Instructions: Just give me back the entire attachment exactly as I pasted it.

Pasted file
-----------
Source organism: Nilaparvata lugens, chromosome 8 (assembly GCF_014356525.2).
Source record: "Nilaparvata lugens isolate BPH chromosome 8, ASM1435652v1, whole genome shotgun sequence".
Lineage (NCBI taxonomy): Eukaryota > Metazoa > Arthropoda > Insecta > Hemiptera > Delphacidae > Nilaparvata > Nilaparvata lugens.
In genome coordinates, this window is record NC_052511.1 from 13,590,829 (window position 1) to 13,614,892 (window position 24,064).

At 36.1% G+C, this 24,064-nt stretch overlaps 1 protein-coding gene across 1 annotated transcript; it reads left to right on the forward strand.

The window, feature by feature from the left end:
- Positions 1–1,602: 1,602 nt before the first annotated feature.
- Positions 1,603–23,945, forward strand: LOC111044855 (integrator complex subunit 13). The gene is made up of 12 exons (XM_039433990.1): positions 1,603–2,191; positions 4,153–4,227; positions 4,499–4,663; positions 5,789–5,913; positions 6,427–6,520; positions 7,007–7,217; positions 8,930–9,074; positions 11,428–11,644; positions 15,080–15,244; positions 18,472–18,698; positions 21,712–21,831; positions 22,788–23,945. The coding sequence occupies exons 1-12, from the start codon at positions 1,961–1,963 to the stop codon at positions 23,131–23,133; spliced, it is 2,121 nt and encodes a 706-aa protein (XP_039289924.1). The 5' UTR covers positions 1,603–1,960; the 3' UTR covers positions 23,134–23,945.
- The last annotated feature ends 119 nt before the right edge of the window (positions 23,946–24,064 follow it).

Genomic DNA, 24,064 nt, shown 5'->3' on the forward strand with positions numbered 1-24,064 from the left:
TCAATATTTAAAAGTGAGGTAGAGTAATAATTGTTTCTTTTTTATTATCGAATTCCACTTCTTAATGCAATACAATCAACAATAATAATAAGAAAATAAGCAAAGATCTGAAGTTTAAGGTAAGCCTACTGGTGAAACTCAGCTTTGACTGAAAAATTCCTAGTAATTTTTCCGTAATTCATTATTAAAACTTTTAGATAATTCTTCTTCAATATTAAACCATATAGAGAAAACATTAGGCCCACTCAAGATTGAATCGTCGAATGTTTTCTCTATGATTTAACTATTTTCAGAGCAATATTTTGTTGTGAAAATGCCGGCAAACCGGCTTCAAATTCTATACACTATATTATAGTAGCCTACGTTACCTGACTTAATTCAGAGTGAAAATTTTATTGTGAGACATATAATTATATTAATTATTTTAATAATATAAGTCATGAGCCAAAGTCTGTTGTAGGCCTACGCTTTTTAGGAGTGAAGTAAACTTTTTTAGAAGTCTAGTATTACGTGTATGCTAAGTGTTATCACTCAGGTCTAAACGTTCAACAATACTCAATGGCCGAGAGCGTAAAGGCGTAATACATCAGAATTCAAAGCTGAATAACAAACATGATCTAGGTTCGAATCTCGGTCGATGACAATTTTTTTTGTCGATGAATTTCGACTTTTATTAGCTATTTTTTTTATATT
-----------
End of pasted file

Source organism: Nilaparvata lugens, chromosome 8 (assembly GCF_014356525.2).
Source record: "Nilaparvata lugens isolate BPH chromosome 8, ASM1435652v1, whole genome shotgun sequence".
Lineage (NCBI taxonomy): Eukaryota > Metazoa > Arthropoda > Insecta > Hemiptera > Delphacidae > Nilaparvata > Nilaparvata lugens.
In genome coordinates, this window is record NC_052511.1 from 13,590,829 (window position 1) to 13,614,892 (window position 24,064).

At 36.1% G+C, this 24,064-nt stretch overlaps 1 protein-coding gene across 1 annotated transcript; it reads left to right on the forward strand.

The window, feature by feature from the left end:
- Positions 1–1,602: 1,602 nt before the first annotated feature.
- Positions 1,603–23,945, forward strand: LOC111044855 (integrator complex subunit 13). The gene is made up of 12 exons (XM_039433990.1): positions 1,603–2,191; positions 4,153–4,227; positions 4,499–4,663; positions 5,789–5,913; positions 6,427–6,520; positions 7,007–7,217; positions 8,930–9,074; positions 11,428–11,644; positions 15,080–15,244; positions 18,472–18,698; positions 21,712–21,831; positions 22,788–23,945. The coding sequence occupies exons 1-12, from the start codon at positions 1,961–1,963 to the stop codon at positions 23,131–23,133; spliced, it is 2,121 nt and encodes a 706-aa protein (XP_039289924.1). The 5' UTR covers positions 1,603–1,960; the 3' UTR covers positions 23,134–23,945.
- The last annotated feature ends 119 nt before the right edge of the window (positions 23,946–24,064 follow it).

Genomic DNA, 24,064 nt, shown 5'->3' on the forward strand with positions numbered 1-24,064 from the left:
TCAATATTTAAAAGTGAGGTAGAGTAATAATTGTTTCTTTTTTATTATCGAATTCCACTTCTTAATGCAATACAATCAACAATAATAATAAGAAAATAAGCAAAGATCTGAAGTTTAAGGTAAGCCTACTGGTGAAACTCAGCTTTGACTGAAAAATTCCTAGTAATTTTTCCGTAATTCATTATTAAAACTTTTAGATAATTCTTCTTCAATATTAAACCATATAGAGAAAACATTAGGCCCACTCAAGATTGAATCGTCGAATGTTTTCTCTATGATTTAACTATTTTCAGAGCAATATTTTGTTGTGAAAATGCCGGCAAACCGGCTTCAAATTCTATACACTATATTATAGTAGCCTACGTTACCTGACTTAATTCAGAGTGAAAATTTTATTGTGAGACATATAATTATATTAATTATTTTAATAATATAAGTCATGAGCCAAAGTCTGTTGTAGGCCTACGCTTTTTAGGAGTGAAGTAAACTTTTTTAGAAGTCTAGTATTACGTGTATGCTAAGTGTTATCACTCAGGTCTAAACGTTCAACAATACTCAATGGCCGAGAGCGTAAAGGCGTAATACATCAGAATTCAAAGCTGAATAACAAACATGATCTAGGTTCGAATCTCGGTCGATGACAATTTTTTTTGTCGATGAATTTCGACTTTTATTAGCTATTTTTTTTATATT